Lawrence Steele: Milan is known for having a dearth of young, new designers on its fashion scene, so it was refreshing to see Lawrence Steele's premiere collection Wednesday afternoon show such great promise. It's clear that Steele, who formerly designed for Prada and Moschino, has a lot of talent. His collection, produced by the Italian manufacturer Casor, was marked by clean, simple shapes and soft, muted colors with no fuss or gimmicks. Among the best: his tiny hip-hugger skirts paired with crop tops, slinky knit tunics, clean, crisp pantsuits and evening sheaths sprinkled with a delicate dust of rhinestones. All in all, Steele brought a fresh, young sensibility to the minimalist movement. He's a new designer to watch.Les Copains: Saks Fifth Avenue sells it like crazy. And there was plenty to choose from in this collection, which touched on a dizzying number of themes--from jogging sweats and carioca numbers to a parade of military looks and even a tribute to Jackie O. But with the vast distribution this company enjoys, they've got to have something for everyone. Underlying it all is a solid base of peppy knits--clean-shaped heathers, airy crochets and rainbow-bright ribs--that is the strength of the collection. Like other Italian companies, Les Copains is strategizing a controlled expansion in the United States, and it looks like Neiman Marcus will soon be added to its roster of clients.

Callaghan: Roméo Gigli's fairyland Callaghan collection was a relief from the hard-edged sex-ettes seen on so many other runways. Gigli showed plenty of fresh-faced, ethereal models in shapely clothes and, as usual, the designer played with sumptuous fabrics. He cut plush jacquards and shantungs into crisp jackets, little dresses, shorts and hip-hugging trousers. All were in dusty pastels, gold tints and jewel-tones--perfect for romantic summer nights.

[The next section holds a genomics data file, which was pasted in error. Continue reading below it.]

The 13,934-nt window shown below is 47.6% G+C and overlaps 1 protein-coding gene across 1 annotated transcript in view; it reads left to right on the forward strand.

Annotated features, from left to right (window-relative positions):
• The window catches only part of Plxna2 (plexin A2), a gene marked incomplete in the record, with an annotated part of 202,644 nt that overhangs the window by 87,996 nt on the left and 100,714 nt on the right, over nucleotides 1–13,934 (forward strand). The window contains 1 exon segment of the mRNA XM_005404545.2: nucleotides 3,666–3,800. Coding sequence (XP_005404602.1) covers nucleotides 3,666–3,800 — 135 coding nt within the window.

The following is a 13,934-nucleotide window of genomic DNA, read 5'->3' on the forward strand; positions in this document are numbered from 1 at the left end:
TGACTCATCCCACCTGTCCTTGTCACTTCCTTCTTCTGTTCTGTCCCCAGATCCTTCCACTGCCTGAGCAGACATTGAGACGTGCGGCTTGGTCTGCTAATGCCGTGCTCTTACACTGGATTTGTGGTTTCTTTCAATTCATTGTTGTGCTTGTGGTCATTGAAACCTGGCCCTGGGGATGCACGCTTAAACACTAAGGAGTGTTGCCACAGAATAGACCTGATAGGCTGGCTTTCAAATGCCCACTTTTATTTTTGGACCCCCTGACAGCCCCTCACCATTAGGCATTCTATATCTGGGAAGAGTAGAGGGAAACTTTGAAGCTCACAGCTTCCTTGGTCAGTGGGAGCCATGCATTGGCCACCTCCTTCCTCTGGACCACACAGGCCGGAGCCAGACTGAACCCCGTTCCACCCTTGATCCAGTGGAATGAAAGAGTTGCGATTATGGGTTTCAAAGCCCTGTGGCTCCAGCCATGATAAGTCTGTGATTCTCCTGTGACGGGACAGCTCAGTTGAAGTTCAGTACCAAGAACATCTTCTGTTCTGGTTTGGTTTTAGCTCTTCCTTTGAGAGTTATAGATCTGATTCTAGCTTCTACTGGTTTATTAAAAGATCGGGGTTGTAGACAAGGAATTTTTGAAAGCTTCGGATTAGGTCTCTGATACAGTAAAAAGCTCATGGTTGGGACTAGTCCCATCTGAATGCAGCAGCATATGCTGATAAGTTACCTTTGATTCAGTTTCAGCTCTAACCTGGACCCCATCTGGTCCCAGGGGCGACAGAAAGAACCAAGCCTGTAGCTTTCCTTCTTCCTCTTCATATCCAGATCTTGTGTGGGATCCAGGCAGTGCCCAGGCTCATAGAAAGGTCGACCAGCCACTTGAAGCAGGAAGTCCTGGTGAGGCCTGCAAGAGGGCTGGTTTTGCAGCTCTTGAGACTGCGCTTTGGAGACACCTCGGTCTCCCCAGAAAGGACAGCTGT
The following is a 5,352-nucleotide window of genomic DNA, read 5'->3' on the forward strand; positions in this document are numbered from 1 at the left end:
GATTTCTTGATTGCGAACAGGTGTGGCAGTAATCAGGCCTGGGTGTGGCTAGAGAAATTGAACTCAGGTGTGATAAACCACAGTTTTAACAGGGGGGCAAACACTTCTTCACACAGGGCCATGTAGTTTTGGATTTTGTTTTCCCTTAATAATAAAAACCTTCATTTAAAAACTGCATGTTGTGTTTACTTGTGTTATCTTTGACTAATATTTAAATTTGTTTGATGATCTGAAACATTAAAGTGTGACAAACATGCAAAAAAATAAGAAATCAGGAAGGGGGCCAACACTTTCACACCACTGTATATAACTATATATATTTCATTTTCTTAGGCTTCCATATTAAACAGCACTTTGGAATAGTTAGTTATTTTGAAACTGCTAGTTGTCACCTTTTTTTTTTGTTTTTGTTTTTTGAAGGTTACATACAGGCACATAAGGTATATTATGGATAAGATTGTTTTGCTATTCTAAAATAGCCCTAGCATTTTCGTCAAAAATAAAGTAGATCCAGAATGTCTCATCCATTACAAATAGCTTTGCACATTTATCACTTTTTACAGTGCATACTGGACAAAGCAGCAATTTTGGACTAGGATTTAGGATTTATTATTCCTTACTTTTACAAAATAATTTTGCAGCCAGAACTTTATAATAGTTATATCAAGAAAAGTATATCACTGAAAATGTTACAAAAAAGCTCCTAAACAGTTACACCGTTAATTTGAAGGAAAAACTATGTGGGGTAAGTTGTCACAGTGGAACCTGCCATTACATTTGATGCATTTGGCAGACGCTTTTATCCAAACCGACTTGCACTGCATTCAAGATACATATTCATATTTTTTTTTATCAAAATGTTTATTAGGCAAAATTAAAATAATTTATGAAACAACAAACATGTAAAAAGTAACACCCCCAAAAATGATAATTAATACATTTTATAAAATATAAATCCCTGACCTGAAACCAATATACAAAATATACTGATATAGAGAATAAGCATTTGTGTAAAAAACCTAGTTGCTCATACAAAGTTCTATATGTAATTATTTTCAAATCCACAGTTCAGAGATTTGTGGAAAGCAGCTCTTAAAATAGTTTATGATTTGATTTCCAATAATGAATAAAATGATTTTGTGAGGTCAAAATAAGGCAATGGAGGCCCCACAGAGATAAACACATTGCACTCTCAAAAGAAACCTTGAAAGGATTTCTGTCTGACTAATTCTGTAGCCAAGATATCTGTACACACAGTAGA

Katharine Hamnett: Hamnett should give up fashion for politics. She has more talent for it and certainly more interest. At her show Wednesday, she handed out leaflets from Greenpeace and notices proclaiming that some of her accessories were made from a PVC-based material, but that she was searching high and low for an alternative. A lot of the clothes could use some alternative sources, as well. Hamnett's collection was a mixed-up jumble of go-go girls in rhinestone skirts, sporty babes in argyles, hard chicks in vinyl jumpsuits and jocks in satin running suits--she even slapped on neon traffic tape as chokers and belts. There were a few wearable suits, but who cares?

Trussardi: Big Italian fashion companies are finding the urge to stage big runway shows irresistible, but in most cases it's a fatal attraction. Trussardi is one example. Though most of the clothes are perfectly reasonable--some might say innocuous--they don't stand up under the spotlight of the runway. These clothes are better seen in the showroom, where the fabrics and Trussardi's trademark leathers and suedes can be appreciated, not to mention his hot-selling collections of luggage, bags and accessories, which were completely missing from the show.Iceberg: Now that most of Iceberg's snappy cartoons characters have faded off the runway, design consultant Marc Jacobs is replacing them with neon brights, vinyl HotPants and sexy motorcycle looks. But, if you're no disco animal, there were enough commercial looks to pick from--nautical blue and white ensembles with reversible parkas, as well as chunky sweaters and sailor caps. Jacobs, however, didn't completely shy away from cartoon strips: Snoopy appeared on sweaters, shorts, little dresses and bikinis.

Mila Schon: There were enough feathers, marabou and Lurex metallic embroideries on the Mila Schon runway to fill a can-can show. Schon's design team, led by Anna Modiano, used them on everything--body-hugging dresses, cropped jackets, high-heeled slippers and earrings--all better suited for cabaret dancers than real women. But at times Modiano used a clean hand--as in the cropped pastel jackets over A-line dresses in double-layer fabrics and the short lace dresses, which looked nice.